The average house price has risen 5.7%
The average house price in Northern Ireland has risen to £125,000 in the last year, a rise of 5.7%, latest figures have demonstrated.
This positive news is countered by concerns over the weak supply, with the UK House Index revealing a 18% decline in house sales in the Q4 2016.
In Northern Ireland, 5,081 house sales were conducted in the last three months of 2016, down from 6,163 in 2015. This has been confirmed by the Office for National Statistics, Land Registry and other bodies.
Richard McCulloch, Managing Director of McCulloch Estate Agents, has commented that the 5.7% increase has been reflected in his properties.
“There has definitely been an increase over the last year, based on the transactions we have seen, and that would be uniform across both offices,” he said.
Mr McCullough also stated that those buyers who were initially put off by Brexit are now active again and taking action in the market. However the lack of supply was a significant concern.
“We would find a house will go on the market and then there’ll be two or three offers on it. It will go for over the asking price, which is great for the vendor and the estate, but not so good if it continues to put pressure on prices,” he added.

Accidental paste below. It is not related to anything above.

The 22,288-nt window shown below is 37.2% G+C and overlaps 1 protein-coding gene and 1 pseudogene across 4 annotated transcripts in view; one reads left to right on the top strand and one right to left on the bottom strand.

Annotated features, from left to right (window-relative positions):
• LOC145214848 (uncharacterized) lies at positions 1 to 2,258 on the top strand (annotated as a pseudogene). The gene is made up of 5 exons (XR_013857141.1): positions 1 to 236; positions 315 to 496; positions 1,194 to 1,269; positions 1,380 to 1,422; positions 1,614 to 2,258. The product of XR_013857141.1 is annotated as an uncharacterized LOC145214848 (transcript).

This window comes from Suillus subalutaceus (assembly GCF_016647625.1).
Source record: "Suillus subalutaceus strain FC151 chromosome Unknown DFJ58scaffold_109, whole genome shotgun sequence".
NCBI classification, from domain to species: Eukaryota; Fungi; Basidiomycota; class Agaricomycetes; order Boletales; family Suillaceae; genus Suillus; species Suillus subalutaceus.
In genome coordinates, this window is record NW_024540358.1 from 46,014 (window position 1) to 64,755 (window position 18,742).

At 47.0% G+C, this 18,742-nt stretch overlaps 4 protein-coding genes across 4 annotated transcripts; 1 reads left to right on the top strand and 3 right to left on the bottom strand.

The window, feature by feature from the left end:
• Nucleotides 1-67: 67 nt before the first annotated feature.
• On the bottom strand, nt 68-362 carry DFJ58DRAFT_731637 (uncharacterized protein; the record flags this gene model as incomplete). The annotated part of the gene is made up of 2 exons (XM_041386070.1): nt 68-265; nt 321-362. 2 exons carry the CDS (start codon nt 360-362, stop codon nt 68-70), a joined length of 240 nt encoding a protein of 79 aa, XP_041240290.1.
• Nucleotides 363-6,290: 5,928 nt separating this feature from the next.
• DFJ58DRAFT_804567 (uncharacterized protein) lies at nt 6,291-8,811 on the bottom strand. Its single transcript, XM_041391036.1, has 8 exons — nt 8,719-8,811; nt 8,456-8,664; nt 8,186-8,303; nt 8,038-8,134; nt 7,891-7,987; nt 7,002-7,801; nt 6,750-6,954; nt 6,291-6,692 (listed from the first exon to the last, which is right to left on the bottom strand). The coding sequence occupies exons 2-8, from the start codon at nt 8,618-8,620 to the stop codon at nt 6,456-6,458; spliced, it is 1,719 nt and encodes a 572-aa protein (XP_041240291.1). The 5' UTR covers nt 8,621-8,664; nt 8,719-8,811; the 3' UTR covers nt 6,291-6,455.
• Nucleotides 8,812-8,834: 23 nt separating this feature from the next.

“I would say we are seeing house price increases across all house types, but in the category of large detached homes, there is very little supply.”
The UK average property value was £218,000 in January, which is £13,000 or 6.2% higher than it had been in a year ago in January 2016.
The house price figure for Northern Ireland relates to the fourth quarter of 2016.
The report also highlighted that UK house prices were continuing to see “strong growth”, with average values up by 6.2% in the year to January and increasing by 0.8% month-on-month. However, annual price growth is still below an average increase of 7.4% seen in 2016.
There are signs that “moderate demand” in the housing market is out-matching supply, the report added.